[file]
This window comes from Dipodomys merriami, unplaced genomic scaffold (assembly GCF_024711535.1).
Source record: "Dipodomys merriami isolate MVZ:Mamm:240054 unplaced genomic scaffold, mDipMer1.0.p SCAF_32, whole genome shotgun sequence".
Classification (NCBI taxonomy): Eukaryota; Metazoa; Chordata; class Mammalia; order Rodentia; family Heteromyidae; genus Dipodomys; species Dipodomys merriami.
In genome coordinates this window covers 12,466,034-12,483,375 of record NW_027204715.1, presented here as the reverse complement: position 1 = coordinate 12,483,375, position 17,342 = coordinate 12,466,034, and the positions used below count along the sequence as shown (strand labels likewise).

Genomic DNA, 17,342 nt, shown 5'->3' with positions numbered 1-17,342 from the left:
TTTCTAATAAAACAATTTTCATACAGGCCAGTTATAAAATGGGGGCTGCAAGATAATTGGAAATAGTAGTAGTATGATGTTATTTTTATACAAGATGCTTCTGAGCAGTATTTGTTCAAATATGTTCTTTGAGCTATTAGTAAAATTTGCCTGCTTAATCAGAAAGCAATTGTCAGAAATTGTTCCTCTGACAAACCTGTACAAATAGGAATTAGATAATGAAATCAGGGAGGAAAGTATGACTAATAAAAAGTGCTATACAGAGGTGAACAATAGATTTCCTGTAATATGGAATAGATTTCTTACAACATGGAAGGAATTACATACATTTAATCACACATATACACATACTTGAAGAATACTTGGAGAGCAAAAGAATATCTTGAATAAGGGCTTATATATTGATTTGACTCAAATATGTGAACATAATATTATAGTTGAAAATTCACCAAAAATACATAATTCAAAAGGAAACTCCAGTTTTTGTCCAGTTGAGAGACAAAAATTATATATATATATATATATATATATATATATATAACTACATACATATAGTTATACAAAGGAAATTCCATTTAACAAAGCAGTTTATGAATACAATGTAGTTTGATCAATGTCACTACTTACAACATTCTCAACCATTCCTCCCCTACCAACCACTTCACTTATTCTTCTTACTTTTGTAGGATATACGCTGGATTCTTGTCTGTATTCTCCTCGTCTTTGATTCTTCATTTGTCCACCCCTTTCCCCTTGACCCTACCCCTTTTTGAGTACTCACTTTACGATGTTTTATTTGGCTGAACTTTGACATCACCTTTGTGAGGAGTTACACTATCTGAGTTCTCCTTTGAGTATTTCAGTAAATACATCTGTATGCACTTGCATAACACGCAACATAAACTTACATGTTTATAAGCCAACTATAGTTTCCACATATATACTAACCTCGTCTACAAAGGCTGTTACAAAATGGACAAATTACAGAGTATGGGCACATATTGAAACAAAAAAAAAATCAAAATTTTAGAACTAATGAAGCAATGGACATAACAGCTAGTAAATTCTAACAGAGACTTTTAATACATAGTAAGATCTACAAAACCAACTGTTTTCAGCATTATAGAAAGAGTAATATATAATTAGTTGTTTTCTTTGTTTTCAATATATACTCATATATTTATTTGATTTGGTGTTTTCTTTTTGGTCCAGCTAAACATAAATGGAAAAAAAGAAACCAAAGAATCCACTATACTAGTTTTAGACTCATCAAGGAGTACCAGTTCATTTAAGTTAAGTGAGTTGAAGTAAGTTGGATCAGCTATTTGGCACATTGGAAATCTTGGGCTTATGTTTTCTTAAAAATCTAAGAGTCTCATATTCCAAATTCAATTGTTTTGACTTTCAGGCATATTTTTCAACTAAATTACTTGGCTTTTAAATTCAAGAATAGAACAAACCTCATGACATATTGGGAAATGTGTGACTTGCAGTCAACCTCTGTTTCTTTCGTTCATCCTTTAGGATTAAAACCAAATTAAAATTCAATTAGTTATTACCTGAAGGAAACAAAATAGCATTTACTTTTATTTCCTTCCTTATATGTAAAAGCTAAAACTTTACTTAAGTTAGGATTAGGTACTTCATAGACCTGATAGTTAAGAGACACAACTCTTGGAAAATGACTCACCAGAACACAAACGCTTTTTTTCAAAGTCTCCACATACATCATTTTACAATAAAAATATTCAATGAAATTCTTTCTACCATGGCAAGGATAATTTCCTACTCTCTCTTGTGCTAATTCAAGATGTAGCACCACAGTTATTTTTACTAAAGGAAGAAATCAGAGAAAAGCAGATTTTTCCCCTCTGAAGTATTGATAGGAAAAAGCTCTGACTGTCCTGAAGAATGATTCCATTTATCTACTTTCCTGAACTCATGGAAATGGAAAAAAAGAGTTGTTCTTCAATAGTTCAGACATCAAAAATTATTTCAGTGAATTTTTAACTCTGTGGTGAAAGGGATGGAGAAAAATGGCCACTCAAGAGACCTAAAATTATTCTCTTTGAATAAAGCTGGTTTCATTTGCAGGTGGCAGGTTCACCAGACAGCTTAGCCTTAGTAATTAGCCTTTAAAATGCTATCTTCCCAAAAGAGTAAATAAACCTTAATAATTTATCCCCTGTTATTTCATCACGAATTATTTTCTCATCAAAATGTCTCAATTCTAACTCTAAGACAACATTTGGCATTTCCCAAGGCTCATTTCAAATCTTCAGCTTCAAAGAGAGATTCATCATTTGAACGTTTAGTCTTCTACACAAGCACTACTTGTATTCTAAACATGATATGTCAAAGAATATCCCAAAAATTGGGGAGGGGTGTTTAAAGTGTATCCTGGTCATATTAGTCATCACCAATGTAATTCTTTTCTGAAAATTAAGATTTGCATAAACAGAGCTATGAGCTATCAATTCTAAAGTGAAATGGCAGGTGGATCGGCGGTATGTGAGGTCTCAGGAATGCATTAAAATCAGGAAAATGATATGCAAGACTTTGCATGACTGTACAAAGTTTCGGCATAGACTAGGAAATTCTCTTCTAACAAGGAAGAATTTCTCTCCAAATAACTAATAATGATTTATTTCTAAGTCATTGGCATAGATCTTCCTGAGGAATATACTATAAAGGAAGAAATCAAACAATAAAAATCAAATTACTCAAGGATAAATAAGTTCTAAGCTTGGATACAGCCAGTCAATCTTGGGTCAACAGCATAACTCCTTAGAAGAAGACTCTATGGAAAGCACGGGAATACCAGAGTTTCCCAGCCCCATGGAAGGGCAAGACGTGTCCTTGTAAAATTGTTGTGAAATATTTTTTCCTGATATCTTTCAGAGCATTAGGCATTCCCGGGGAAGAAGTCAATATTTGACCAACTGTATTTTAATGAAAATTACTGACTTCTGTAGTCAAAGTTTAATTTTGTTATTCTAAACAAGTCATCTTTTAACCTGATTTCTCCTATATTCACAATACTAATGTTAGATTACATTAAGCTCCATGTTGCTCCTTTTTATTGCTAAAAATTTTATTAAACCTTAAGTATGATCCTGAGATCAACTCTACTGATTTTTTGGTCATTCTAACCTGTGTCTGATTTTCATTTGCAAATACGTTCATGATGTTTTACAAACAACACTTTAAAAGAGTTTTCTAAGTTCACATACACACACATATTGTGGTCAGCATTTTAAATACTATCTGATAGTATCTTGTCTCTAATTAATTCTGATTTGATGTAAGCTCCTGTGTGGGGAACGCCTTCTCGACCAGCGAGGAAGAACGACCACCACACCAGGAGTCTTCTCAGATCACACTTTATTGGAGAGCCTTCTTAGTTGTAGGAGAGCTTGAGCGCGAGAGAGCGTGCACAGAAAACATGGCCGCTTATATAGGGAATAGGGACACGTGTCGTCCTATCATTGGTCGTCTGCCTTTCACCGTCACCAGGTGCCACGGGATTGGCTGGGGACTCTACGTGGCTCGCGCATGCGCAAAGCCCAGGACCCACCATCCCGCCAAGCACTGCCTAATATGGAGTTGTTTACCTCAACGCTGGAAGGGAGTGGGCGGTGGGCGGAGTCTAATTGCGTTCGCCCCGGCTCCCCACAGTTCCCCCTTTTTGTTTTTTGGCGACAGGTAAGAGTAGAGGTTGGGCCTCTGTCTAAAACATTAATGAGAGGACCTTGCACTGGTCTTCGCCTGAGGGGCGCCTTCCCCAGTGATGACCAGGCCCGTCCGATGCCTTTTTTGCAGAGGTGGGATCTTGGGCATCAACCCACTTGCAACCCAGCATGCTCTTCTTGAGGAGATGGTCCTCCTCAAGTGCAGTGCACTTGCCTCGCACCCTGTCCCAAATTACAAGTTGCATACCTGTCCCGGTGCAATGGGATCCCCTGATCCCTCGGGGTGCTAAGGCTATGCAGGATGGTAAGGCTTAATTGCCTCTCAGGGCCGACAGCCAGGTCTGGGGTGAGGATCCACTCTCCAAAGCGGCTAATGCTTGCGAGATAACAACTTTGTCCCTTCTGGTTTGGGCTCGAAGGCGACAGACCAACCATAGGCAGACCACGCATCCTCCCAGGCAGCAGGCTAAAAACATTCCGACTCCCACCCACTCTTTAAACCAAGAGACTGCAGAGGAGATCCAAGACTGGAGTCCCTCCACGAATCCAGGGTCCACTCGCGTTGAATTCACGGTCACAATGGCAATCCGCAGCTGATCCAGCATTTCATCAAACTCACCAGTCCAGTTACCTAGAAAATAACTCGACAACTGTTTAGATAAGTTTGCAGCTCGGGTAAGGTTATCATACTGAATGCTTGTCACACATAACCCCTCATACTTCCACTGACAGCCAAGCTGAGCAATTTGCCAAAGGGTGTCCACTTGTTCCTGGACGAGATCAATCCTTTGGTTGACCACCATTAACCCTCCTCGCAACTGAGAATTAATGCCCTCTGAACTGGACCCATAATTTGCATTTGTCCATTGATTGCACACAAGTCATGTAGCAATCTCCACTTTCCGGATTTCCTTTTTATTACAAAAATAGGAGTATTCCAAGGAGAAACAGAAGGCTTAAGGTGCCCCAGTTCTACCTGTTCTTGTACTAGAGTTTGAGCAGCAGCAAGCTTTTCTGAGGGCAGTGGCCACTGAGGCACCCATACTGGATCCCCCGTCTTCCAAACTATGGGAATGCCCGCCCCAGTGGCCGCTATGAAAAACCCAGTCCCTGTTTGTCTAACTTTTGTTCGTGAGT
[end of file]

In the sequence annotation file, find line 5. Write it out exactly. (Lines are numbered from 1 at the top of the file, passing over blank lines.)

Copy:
Genomic DNA, 17,342 nt, shown 5'->3' with positions numbered 1-17,342 from the left: